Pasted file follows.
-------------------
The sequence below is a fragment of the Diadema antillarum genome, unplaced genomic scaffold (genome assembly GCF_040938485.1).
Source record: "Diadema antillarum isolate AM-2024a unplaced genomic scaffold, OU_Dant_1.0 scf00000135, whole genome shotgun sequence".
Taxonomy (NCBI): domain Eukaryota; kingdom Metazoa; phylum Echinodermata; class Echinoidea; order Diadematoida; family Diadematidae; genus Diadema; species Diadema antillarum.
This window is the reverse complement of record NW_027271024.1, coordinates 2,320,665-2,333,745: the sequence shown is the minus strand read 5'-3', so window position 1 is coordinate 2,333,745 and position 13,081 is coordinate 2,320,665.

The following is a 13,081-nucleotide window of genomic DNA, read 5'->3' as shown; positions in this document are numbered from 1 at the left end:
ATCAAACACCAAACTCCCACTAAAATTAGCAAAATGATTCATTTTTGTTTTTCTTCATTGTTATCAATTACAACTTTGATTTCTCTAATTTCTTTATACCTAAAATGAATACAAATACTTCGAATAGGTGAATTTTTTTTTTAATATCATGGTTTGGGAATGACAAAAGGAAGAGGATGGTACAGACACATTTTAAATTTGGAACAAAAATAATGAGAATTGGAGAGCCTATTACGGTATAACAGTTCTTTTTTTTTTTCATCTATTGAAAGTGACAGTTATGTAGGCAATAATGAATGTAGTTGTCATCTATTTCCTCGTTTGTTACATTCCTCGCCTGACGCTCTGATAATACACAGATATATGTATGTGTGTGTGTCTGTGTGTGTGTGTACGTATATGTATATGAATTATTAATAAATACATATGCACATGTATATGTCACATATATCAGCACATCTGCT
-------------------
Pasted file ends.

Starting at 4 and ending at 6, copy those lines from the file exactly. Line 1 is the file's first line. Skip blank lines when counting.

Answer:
This window is the reverse complement of record NW_027271024.1, coordinates 2,320,665-2,333,745: the sequence shown is the minus strand read 5'-3', so window position 1 is coordinate 2,333,745 and position 13,081 is coordinate 2,320,665.

The following is a 13,081-nucleotide window of genomic DNA, read 5'->3' as shown; positions in this document are numbered from 1 at the left end:
ATCAAACACCAAACTCCCACTAAAATTAGCAAAATGATTCATTTTTGTTTTTCTTCATTGTTATCAATTACAACTTTGATTTCTCTAATTTCTTTATACCTAAAATGAATACAAATACTTCGAATAGGTGAATTTTTTTTTTAATATCATGGTTTGGGAATGACAAAAGGAAGAGGATGGTACAGACACATTTTAAATTTGGAACAAAAATAATGAGAATTGGAGAGCCTATTACGGTATAACAGTTCTTTTTTTTTTTCATCTATTGAAAGTGACAGTTATGTAGGCAATAATGAATGTAGTTGTCATCTATTTCCTCGTTTGTTACATTCCTCGCCTGACGCTCTGATAATACACAGATATATGTATGTGTGTGTGTCTGTGTGTGTGTGTACGTATATGTATATGAATTATTAATAAATACATATGCACATGTATATGTCACATATATCAGCACATCTGCT